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5 Classic Nigerian Stories Set For Present-Day Cinema

Nigerians love a good blockbuster film, especially a classic story that evokes nostalgia. The success of Charles Okpaleke’s Living In Bondage: Breaking Free showed that. Grossing over ₦140 million within a few weeks of its release, the sequel’s success marked the beginning of the season of remakes, sequels and film production of Nigerian classics.

There are a few more classic films from the early days of Nollywood that are being prepped for the present-day cinema-going audience. We look at four of them and one classic play that is set for film adaptation.

Rattlesnake (1995)

Rattlesnake

Rattlesnake original poster

Regarded as Nollywood’s first attempt at exploring the action film genre, this classic is based on a true life story. It follows the tale of Ahanna Okolo, a young boy lured into a life of crime and gang rivalry after unfortunate events cut his happy childhood short. Directed by the late iconic producer, Amaka Igwe, the three-part film features old Nollywood heavyweights including Francis Duru, Okechukwu Igwe, Nkem Owoh, Anne Njemanze and Ernest Obi.

Charles Okpalaeke, the CEO of Play Network Studios, bought the rights to the film. The remake of Rattlesnake may premiere in cinemas in November 2020.

Domitilla (1996)

Domitilla

Domitilla original poster

Another landmark Nollywood film, Domitilla tells the story of a young girl and her friends who go into prostitution to survive. Then, caught up in the mysterious death of a high profile politician, they try to prove their innocence by all means necessary. The crime drama was so influential that Domitilla became a Nigerian slang for a prostitute.

Directed by Zeb Ejiro, the 1996 film stars Anne Njemanze, Sandra Achums, Kate Henshaw and the late Enebeli Elebuwa. Now, three Nigerian film production companies have signed a partnership to produce the sequel. Set to be a showcase of Nollywood veterans and young actors, the remake will premiere in early 2021.

Glamour Girls (1994)

Glamour Girls poster

Glamour Girls poster. | Photo Instagram Play Network Africa

The 1994 classic, produced and written by Kenneth Nnebue, follows the tale of four single, independent women who resort to high profile prostitution within Nigeria’s traditionally patriarchal society. Glamour Girls, notorious for its sexual content, had several controversial moments including a bathroom scene featuring Eucharia Anunobi-Ekwu and Zack Orji, and another scene where a lady washes her private part and then cooks with the water in a bid to win her lover’s heart. It also features Nollywood veterans like Liz Benson, Ernest Obi, Ngozi Ezeonu and Sandra Achums.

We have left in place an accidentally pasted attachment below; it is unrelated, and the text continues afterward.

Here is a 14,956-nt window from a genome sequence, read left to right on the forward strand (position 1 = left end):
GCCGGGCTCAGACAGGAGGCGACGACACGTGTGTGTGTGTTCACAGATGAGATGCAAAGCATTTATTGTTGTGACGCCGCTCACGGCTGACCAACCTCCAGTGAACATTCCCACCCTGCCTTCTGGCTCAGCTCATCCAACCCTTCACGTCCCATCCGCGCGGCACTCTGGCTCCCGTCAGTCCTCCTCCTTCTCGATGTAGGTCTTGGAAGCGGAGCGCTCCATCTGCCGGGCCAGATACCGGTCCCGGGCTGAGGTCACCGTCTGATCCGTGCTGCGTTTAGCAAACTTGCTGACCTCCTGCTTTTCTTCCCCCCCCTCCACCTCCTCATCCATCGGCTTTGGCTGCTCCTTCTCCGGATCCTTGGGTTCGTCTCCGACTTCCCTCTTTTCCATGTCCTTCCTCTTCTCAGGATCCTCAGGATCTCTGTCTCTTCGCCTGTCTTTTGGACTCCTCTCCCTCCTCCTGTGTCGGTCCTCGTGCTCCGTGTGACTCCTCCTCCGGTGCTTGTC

According to Okpaleke, who secured the rights to the film for a remake, Glamour Girls will focus on three generations of actresses. The remake will premiere in late 2021.

Nneka The Pretty Serpent (1992)

Nneka the Pretty Serpent

Nneka the Pretty Serpent original poster | Photo YouTube Pauline Ari TV

Originally produced by Okechukwu Ogunjiofor and directed by Zeb Ejiro, Nneka the Pretty Serpent tells the story of a mermaid disguised as a pretty lady whose mission is to go after prominent married men. One of the first Nigerian films with the pastor-versus-demon storyline, Nneka the Pretty Serpent was a commercial success despite being shot in Igbo with English subtitles.

The star-studded film featured the likes of Ndidi Obi, Kanayo O. Kanayo, Okechukwu Ogunjiofor and Rita Nzelu. With rights secured by Okpaleke, the remake, directed by Tosin Igho, will premiere in cinemas in December 2020.

Death And The King’s Horseman (1975)

Death and the Kings Horseman 2009 production set

Death and the Kings Horseman 2009 production set | Photo Robbie Jack

Based on a historical event, Nobel laureate Wole Soyinka’s Death and the King’s Horseman tells the story of Elesin, the king’s horseman, who is expected to commit ritual suicide following the death of the king. The play premiered at Vivian Beaumont Theater in 1975. It was also performed at London’s Royal National Theatre from April 2009 with a Yoruba translation at the National Theatre, Lagos.

Netflix Nigeria recently announced its partnership with Nigerian media mogul Mo Abudu for the adaptation of the beloved classic. This is an exciting addition to the list of Nigerian literary works that have been adapted for the cinema.

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